Are you a wired parent? Have you failed to cut the electronic umbilical cord tied between you and your college student? How connected should you be?
These are all interesting questions. While we can laugh at the exaggerated references to "helicopter parents" who continue to provide wake-up calls to their college-age children, finding the appropriate balance of communication can be quite tricky.
In "The iConnected Parent: Staying Close to Your Kids in College (and Beyond) While Letting Them Grow Up," Barbara Hofer and Abigail Sullivan Moore discuss how parent/child communication has changed from the once-weekly collect call to a variety of forms of instant contact.
Instant and constant
"Thanks to the exponential proliferation of communicative technologies such as cell phones, e-mail, Skype, Facebook and more, college students really are more in touch with their parents than ever before -- and what constitutes a "normal" amount of contact is recalibrated (upward) with each passing year."
Having the ability to connect 2 4/7 has its advantages and disadvantages. Technology helps bonding. It is just so easy to stay in touch. Many families report that their relationships with their children in college improve dramatically because, while they no longer have the day-to-day frustrations with messy rooms, etc., they just have good, substantive conversations.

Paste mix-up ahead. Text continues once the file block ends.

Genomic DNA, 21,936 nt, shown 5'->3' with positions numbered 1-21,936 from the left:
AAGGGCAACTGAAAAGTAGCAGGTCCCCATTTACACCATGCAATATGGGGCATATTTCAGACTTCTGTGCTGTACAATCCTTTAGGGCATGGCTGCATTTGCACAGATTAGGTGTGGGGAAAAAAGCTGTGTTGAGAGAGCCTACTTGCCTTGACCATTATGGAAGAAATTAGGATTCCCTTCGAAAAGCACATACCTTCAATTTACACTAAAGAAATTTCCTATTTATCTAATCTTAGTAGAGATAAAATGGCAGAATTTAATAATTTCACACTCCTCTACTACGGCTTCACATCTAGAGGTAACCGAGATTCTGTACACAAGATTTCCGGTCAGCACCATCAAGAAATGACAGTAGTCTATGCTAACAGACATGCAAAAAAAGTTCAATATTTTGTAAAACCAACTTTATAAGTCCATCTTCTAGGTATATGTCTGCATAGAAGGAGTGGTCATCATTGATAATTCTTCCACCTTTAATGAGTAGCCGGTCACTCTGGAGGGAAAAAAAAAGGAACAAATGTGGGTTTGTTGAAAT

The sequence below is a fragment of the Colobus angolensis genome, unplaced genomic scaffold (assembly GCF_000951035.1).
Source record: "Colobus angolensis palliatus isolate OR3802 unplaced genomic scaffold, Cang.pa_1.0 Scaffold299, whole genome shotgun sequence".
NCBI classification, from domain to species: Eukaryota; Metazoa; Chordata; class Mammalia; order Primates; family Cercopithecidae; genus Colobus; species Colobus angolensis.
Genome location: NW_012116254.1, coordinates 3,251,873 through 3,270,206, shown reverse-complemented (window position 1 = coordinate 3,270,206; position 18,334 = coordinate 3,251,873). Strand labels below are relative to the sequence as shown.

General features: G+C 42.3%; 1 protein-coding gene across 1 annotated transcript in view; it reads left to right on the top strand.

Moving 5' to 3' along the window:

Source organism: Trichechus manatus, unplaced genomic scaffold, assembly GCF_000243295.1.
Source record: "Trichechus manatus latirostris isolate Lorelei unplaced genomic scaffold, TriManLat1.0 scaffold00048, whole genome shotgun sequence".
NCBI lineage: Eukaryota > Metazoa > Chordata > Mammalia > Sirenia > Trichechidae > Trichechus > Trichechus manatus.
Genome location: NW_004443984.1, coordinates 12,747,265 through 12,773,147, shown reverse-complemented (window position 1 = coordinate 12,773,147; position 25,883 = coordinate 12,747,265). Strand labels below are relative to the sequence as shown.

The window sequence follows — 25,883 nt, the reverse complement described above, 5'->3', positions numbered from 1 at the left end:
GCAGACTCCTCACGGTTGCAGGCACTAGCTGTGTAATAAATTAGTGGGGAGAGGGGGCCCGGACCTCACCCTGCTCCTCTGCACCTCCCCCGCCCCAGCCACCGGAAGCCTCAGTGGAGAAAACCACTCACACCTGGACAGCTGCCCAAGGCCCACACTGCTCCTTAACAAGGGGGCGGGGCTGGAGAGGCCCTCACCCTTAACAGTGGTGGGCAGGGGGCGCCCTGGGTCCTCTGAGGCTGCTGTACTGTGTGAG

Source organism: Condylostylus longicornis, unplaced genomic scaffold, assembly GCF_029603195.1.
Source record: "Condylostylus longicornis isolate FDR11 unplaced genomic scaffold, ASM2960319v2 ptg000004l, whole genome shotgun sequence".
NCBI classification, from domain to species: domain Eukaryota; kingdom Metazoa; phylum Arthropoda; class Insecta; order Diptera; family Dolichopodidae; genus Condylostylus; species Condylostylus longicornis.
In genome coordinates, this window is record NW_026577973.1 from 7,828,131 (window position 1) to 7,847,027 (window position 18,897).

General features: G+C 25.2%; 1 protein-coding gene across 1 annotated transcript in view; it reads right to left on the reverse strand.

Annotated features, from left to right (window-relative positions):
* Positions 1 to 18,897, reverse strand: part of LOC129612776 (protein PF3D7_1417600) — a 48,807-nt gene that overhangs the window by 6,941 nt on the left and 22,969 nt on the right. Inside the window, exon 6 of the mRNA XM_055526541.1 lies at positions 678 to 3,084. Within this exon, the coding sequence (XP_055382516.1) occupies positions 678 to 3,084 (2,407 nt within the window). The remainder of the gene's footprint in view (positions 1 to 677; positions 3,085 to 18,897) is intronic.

However, according to Hofer and Moore, when parents and their children communicate too frequently, it can hinder students' maturity by preventing them from making their own decisions and taking responsibility for their own behavior. At the same time, too much communication can also keep parents from moving onto the next chapter in their lives.
Surprising level of contact
See which side of average you fall on. Hofer and Moore report that college students were in contact with their parents an average of 13.4 times per week with no meaningful difference by year in school, institution, socioeconomic level, region, distance from home or secondary school background (public or private school). There was only a small gender difference.
I have a son who is a senior in college and a daughter who is a sophomore, and we talk a few times a week but not even close to approaching double digits. I have to admit I am shocked by that 13.4 number. I wonder what they're talking about. Who is really benefiting from that much contact? Some students report a "best friend phenomenon" with their parents where they choose to share everything that is going on, essentially trading off their own independence for closeness and support from their parents. These students often have difficulty adjusting socially and academically to school.
This close connection is now carrying over into the job search, with parents accompanying their children to interviews and more.
Lee Bierer is an independent college adviser based in Charlotte, N.C. For more information, visit www.collegeadmissionsstrategies.com.